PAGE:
Disclaimer: I don't own Babylon 5 or any of the characters therein. They are the property of the Great and Powerful Oz—errr, J. Michael Straczynski, who had the decency to create such a universe so that for years—still counting-- after he closed the book, people like us would still remember how to spell his name (or at least be given reason to look it up.)
Author's Note: This was written because a) one of my faithful readers sort of requested a Daddy!-Garibaldi story, and I aim to please; and 2) after my VERY BIG STORY, I needed something light and fluffy to decompress my brain before I venture into the darkness once again. Set in 2271, directly following The Lost Tales.
Background: This story makes reference to events in both A Call to Arms and The Lost Tales: Voices in the Dark and takes for granted that the reader will understand said references without any recap. If you missed one or both, you might be a tad confused at times, but these pieces of information are not integral to the story, so it will probably still work. (Also, Netter's Syndrome is mentioned. Because… LOL its origin, and also because Lennier never said it wasn't real. He just didn't have it.)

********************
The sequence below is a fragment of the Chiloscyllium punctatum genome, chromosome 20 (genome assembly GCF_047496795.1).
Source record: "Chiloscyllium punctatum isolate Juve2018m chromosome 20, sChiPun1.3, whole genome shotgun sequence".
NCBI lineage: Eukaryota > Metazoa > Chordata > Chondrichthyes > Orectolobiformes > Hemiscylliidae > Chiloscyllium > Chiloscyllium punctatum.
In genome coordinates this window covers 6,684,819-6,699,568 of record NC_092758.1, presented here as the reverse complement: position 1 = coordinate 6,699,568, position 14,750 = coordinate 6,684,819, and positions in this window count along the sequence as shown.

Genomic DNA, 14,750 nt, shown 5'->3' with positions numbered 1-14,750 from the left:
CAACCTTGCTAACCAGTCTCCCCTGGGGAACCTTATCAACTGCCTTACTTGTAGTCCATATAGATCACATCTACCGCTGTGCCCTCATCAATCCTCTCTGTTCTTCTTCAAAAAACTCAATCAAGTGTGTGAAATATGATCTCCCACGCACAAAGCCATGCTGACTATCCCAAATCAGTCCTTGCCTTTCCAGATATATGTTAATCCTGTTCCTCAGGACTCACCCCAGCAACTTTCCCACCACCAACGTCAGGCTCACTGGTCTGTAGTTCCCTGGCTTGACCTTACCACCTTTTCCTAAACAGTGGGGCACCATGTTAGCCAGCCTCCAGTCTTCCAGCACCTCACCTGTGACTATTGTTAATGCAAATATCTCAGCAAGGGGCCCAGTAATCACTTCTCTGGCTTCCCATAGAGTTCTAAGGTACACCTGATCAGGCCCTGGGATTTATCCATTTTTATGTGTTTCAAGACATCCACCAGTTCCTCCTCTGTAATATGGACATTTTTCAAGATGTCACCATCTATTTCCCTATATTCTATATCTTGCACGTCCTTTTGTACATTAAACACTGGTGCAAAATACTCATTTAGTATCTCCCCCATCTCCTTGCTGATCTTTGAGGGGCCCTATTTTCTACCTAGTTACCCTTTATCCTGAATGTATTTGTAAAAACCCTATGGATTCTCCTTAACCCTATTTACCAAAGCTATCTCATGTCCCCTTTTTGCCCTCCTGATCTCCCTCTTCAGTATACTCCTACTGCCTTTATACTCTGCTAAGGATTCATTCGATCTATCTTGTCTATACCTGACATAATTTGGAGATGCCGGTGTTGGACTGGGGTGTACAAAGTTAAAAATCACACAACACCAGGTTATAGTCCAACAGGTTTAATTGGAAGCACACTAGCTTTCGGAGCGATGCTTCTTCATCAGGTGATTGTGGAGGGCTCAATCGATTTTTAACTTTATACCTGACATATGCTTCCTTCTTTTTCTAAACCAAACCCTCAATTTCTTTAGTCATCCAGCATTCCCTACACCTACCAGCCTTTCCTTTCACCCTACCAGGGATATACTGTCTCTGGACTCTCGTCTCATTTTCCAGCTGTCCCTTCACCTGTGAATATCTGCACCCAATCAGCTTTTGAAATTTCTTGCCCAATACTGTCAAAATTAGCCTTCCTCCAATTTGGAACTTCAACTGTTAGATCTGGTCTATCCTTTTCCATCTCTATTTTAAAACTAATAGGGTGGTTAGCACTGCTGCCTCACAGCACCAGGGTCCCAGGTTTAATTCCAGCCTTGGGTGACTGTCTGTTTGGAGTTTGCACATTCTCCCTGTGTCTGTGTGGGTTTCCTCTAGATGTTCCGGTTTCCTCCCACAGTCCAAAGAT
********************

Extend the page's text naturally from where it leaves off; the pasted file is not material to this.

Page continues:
Tea for Two
Michael Garibaldi groaned in the pre-dawn darkness as his alarm sounded. "Off…" He rolled over, trying to savor every last moment of the warmth of the bed and of his wife, who still slept soundly. He smiled, remembering one of their many newlywed nit-picking fights – his love for a loud alarm and the "snooze" button versus her tendency to be a light sleeper. It had taken months of trial and error, but the resolution had been, finally, a little more volume but absolutely no second chances. He got up the first time, or not at all.
Sometimes, like this morning, he would have preferred not at all.